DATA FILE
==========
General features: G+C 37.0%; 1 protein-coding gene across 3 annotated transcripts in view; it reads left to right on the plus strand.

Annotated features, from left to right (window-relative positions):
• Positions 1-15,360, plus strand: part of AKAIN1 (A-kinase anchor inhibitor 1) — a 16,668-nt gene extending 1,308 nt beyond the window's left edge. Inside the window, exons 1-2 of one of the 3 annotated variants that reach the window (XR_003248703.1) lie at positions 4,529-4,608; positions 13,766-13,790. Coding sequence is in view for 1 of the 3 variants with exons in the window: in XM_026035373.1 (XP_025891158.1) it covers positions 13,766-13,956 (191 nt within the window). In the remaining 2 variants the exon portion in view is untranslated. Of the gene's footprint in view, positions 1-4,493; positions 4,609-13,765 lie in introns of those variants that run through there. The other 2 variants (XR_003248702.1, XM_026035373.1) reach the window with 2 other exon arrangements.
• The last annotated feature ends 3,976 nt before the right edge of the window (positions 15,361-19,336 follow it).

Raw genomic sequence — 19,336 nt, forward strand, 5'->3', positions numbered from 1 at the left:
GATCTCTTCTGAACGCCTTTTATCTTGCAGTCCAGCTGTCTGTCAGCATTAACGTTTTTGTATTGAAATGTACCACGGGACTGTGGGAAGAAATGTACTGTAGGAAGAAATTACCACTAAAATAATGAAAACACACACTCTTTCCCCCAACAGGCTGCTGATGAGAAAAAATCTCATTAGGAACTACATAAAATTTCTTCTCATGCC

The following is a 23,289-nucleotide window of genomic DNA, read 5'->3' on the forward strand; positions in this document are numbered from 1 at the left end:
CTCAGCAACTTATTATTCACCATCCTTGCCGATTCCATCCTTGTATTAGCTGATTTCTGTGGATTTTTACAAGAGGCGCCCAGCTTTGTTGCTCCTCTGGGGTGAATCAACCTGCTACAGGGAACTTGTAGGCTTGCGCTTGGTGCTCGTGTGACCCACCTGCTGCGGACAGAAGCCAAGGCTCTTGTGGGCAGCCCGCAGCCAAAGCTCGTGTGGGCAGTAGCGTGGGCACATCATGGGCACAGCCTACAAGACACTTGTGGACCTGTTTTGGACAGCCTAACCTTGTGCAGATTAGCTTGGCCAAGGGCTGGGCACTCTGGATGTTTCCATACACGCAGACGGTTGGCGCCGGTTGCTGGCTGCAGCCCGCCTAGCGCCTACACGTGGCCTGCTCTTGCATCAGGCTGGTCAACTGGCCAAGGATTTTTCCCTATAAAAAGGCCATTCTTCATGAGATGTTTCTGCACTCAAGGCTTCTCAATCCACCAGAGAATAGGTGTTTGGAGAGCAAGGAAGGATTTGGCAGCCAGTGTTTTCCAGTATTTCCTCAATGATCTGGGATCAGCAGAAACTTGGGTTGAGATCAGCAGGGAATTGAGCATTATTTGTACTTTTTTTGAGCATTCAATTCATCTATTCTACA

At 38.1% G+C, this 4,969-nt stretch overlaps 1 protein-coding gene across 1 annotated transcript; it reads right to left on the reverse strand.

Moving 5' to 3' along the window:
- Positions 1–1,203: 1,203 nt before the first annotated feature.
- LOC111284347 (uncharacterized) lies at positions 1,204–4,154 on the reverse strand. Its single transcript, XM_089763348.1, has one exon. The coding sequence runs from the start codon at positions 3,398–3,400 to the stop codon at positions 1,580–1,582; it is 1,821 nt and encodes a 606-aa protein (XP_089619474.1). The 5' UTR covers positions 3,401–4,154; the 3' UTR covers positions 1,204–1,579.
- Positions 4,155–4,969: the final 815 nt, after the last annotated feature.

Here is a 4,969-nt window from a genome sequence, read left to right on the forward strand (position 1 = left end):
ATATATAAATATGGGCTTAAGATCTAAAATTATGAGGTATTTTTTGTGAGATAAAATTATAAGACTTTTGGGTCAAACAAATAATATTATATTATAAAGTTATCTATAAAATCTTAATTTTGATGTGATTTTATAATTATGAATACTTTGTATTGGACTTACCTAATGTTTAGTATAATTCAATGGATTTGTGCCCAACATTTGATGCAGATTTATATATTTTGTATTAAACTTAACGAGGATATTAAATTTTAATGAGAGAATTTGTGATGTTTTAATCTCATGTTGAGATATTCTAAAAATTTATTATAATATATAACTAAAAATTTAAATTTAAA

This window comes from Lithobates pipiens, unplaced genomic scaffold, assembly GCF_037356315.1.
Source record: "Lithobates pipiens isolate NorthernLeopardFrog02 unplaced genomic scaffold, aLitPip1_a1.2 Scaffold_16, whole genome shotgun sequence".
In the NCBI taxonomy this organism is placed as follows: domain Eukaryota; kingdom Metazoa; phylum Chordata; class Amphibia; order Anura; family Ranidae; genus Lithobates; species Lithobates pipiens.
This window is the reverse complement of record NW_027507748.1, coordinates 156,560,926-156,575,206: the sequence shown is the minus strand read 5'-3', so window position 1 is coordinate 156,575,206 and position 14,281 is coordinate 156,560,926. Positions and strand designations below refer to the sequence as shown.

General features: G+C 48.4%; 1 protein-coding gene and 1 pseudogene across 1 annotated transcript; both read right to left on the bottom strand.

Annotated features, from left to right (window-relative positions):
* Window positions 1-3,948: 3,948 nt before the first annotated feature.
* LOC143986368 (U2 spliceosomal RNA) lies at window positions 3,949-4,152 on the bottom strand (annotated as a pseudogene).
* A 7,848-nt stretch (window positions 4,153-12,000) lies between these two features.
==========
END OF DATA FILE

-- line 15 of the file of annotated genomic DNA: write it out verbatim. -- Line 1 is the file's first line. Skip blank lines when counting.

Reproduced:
ATATATAAATATGGGCTTAAGATCTAAAATTATGAGGTATTTTTTGTGAGATAAAATTATAAGACTTTTGGGTCAAACAAATAATATTATATTATAAAGTTATCTATAAAATCTTAATTTTGATGTGATTTTATAATTATGAATACTTTGTATTGGACTTACCTAATGTTTAGTATAATTCAATGGATTTGTGCCCAACATTTGATGCAGATTTATATATTTTGTATTAAACTTAACGAGGATATTAAATTTTAATGAGAGAATTTGTGATGTTTTAATCTCATGTTGAGATATTCTAAAAATTTATTATAATATATAACTAAAAATTTAAATTTAAA